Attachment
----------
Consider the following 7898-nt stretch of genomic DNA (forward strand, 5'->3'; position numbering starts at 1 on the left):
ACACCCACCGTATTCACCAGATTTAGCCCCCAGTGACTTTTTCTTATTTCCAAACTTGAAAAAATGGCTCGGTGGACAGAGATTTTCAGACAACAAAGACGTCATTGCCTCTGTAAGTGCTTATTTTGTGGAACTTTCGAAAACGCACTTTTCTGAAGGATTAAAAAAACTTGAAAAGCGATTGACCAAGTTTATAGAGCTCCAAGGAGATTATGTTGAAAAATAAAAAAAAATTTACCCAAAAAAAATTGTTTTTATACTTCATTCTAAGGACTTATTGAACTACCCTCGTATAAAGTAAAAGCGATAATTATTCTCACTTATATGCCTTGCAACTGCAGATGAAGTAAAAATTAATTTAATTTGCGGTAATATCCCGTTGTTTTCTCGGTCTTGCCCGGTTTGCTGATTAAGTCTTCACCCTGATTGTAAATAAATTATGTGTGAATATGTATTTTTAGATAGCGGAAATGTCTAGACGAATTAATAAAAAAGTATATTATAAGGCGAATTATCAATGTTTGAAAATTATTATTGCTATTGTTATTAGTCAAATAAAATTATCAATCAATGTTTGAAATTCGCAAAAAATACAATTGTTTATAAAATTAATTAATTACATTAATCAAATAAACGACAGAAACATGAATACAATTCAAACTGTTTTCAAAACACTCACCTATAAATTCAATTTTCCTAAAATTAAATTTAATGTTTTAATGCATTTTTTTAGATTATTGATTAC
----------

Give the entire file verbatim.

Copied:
Consider the following 7898-nt stretch of genomic DNA (forward strand, 5'->3'; position numbering starts at 1 on the left):
ACACCCACCGTATTCACCAGATTTAGCCCCCAGTGACTTTTTCTTATTTCCAAACTTGAAAAAATGGCTCGGTGGACAGAGATTTTCAGACAACAAAGACGTCATTGCCTCTGTAAGTGCTTATTTTGTGGAACTTTCGAAAACGCACTTTTCTGAAGGATTAAAAAAACTTGAAAAGCGATTGACCAAGTTTATAGAGCTCCAAGGAGATTATGTTGAAAAATAAAAAAAAATTTACCCAAAAAAAATTGTTTTTATACTTCATTCTAAGGACTTATTGAACTACCCTCGTATAAAGTAAAAGCGATAATTATTCTCACTTATATGCCTTGCAACTGCAGATGAAGTAAAAATTAATTTAATTTGCGGTAATATCCCGTTGTTTTCTCGGTCTTGCCCGGTTTGCTGATTAAGTCTTCACCCTGATTGTAAATAAATTATGTGTGAATATGTATTTTTAGATAGCGGAAATGTCTAGACGAATTAATAAAAAAGTATATTATAAGGCGAATTATCAATGTTTGAAAATTATTATTGCTATTGTTATTAGTCAAATAAAATTATCAATCAATGTTTGAAATTCGCAAAAAATACAATTGTTTATAAAATTAATTAATTACATTAATCAAATAAACGACAGAAACATGAATACAATTCAAACTGTTTTCAAAACACTCACCTATAAATTCAATTTTCCTAAAATTAAATTTAATGTTTTAATGCATTTTTTTAGATTATTGATTAC